1995. Leftism. A defining album in the history of modern electronic music.
No, not that Leftism, this Leftism. Connolly Books, an oasis of sanity and reason, perched precariously on the edge of Temple Bar. Since 1932, this socialist bookshop has acted as a portal for all your leftist needs. But that’s not all, books and information on history, the environment, philiosphy, gender, and the media are also to be found on it’s shelves. Oh and music, of course.
Indeed it was music that brought me into the shop in the first place, as my eyes devoured the display of classic albums in the shop window. Warmth rushed over me as I noticed a familiar green squiggle. Seconds later, I was at the till with my new purchase. “Go raibh maith agat” said the man behind the counter. “Fáilte romhat” I responded instinctively. Another warm rush. A fellow Gaeilgeoir. We did the secret handshake and spent the next fifteen minutes chatting like old friends, ‘as Gaeilge’. A hidden Gaeltacht, here in the hedonistic heart of Temple Bar. Who knew.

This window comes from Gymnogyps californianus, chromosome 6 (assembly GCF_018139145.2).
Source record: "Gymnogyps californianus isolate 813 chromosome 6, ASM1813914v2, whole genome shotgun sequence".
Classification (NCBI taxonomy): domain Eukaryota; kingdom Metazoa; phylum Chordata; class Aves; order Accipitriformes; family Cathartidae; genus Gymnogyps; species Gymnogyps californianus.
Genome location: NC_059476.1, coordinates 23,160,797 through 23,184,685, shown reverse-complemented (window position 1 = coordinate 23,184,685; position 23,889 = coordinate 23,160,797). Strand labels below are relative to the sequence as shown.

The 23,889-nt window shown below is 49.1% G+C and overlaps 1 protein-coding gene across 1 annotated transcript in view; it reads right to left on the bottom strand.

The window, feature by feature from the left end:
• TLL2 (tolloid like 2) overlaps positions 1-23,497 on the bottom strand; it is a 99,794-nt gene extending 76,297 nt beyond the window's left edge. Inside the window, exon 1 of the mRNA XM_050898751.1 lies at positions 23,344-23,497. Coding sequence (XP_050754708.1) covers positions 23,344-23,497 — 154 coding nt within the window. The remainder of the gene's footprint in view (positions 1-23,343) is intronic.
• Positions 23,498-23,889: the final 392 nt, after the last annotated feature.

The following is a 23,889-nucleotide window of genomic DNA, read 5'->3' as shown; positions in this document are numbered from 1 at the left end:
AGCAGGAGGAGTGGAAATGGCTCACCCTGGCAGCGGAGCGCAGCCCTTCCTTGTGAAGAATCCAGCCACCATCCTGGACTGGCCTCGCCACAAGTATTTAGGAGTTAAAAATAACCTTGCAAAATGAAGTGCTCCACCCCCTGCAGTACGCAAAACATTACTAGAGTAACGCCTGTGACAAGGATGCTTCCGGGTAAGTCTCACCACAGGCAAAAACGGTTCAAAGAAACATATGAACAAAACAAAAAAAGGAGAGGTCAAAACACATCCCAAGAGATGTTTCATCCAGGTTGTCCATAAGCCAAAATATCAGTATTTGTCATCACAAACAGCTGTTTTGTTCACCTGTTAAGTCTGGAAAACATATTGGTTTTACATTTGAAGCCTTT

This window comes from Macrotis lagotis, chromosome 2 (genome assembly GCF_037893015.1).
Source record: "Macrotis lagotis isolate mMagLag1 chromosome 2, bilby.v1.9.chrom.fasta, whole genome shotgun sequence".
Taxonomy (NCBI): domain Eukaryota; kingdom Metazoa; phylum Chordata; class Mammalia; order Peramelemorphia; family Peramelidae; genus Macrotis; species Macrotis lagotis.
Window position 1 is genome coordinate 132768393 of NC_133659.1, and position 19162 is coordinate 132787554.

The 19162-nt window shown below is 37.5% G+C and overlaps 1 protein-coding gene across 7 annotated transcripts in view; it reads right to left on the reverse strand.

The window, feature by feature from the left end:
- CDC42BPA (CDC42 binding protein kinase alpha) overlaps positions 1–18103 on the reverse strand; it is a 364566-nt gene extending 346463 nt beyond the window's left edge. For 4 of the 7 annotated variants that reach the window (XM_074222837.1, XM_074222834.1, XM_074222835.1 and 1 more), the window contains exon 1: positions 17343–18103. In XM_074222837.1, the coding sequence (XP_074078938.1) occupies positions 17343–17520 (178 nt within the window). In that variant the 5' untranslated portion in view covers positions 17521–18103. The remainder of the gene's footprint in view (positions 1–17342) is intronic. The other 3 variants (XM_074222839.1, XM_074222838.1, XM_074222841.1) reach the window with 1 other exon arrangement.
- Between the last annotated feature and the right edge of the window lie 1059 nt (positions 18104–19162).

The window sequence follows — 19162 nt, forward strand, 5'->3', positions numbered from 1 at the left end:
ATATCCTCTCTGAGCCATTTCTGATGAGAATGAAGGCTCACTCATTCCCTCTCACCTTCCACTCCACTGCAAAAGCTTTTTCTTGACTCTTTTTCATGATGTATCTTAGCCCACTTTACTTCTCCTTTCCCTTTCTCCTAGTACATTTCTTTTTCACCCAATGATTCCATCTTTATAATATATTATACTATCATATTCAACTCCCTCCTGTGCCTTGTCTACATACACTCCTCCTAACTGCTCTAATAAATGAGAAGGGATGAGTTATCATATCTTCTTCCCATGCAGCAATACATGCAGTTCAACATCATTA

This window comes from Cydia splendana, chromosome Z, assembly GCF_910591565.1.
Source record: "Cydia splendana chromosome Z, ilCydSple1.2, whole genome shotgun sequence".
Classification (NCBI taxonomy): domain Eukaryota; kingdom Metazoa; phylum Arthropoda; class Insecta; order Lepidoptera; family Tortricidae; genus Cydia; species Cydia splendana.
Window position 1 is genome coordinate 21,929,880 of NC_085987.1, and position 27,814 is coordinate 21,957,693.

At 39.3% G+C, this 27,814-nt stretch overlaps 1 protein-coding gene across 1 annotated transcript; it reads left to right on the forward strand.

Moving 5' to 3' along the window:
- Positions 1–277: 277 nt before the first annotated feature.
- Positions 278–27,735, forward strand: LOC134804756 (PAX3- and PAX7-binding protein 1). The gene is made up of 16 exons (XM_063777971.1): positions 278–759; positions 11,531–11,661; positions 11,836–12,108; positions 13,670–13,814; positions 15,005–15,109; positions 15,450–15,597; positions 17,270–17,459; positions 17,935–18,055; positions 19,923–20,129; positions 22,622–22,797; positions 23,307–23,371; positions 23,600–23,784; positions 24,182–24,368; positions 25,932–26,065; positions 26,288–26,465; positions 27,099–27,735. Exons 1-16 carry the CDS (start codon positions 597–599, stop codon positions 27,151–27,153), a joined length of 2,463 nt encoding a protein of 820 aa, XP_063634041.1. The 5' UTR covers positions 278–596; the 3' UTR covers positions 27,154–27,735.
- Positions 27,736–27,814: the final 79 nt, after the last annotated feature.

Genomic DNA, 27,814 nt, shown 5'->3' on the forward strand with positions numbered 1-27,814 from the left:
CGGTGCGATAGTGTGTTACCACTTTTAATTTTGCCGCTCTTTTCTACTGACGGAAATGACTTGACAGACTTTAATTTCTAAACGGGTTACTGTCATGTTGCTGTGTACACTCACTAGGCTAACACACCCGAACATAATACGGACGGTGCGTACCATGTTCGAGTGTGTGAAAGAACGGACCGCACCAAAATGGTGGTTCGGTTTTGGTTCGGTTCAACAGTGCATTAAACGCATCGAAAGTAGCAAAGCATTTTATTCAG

The man walked me to the back of the bookstore where I was introduced to his colleagues from ‘The New Theatre’ which sits at the back of the bookstore. Within minutes I went from a random stranger to first name terms with everyone. Credit must go to Mr. Cian ‘O Ciobháin and his eclectic music taste for keeping my Irish alive in recent years. And Stephen Fry. I caught an image of Jim Larkin, his arms outstretched in conviction, before leaving the shop, I realised that if ‘Connolly Books’ is anything to go by, ‘the Left’ is not so cranky after all. Full Marx.